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Figure 7:

History of medial meniscus posterior horn partial meniscectomy. Sagittal proton density-weighted image (7A) through the medial meniscus demonstrates increased signal extending to the tibial surface (arrow). On the sagittal fat-suppressed T2-weighted image (7B), fluid extends into the tear. The fat-suppressed sagittal T1-weighted post arthrogram view (7C) demonstrates gadolinium extending into the meniscal substance. A recurrent tear was proved at second look arthroscopy.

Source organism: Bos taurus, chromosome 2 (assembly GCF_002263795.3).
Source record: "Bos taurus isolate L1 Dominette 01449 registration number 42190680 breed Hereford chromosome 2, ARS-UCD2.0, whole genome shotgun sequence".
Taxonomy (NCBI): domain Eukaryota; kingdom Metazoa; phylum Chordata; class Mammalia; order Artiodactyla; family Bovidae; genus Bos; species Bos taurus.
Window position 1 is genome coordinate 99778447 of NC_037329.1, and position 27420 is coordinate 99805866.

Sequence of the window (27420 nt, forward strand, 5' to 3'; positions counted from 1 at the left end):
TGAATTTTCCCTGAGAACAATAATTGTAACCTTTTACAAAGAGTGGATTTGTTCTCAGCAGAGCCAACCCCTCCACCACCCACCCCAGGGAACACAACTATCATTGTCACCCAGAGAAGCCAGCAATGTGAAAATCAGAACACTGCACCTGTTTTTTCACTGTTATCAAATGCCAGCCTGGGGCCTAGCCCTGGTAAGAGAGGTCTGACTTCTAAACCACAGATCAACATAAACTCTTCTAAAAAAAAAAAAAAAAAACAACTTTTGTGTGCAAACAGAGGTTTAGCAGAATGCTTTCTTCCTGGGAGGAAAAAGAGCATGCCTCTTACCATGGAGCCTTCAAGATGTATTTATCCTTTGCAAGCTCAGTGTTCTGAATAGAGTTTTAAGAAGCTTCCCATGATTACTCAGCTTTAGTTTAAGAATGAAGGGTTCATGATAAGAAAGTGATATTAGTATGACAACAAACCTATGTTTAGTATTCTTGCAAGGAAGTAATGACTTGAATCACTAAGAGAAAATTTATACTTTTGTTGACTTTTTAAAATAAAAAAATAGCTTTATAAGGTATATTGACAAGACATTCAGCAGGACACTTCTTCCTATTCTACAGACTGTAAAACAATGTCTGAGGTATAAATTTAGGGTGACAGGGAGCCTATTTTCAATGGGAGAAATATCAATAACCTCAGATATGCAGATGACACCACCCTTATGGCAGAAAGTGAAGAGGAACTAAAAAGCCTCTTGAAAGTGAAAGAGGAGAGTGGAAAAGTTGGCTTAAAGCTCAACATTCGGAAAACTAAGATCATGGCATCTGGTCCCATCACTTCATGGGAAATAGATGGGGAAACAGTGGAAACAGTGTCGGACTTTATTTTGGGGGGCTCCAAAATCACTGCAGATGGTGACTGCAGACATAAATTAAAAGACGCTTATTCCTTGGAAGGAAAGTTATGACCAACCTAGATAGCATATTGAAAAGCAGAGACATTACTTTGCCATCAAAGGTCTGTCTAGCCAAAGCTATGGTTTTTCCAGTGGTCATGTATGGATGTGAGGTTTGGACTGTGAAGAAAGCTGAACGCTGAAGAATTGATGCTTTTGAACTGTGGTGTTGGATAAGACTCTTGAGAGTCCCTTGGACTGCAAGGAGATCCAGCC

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Figure 8:

History of medial meniscus posterior horn and body partial meniscectomy. Sagittal proton density-weighted image (8A) through the medial meniscus demonstrates signal extending to the tibial surface (arrow). Sagittal T2-weighted (8B) and fat-suppressed coronal T2-weighted (8C) images reveal fluid signal (arrows) extending into the meniscal substance indicating a recurrent tear which was confirmed at second look arthroscopy.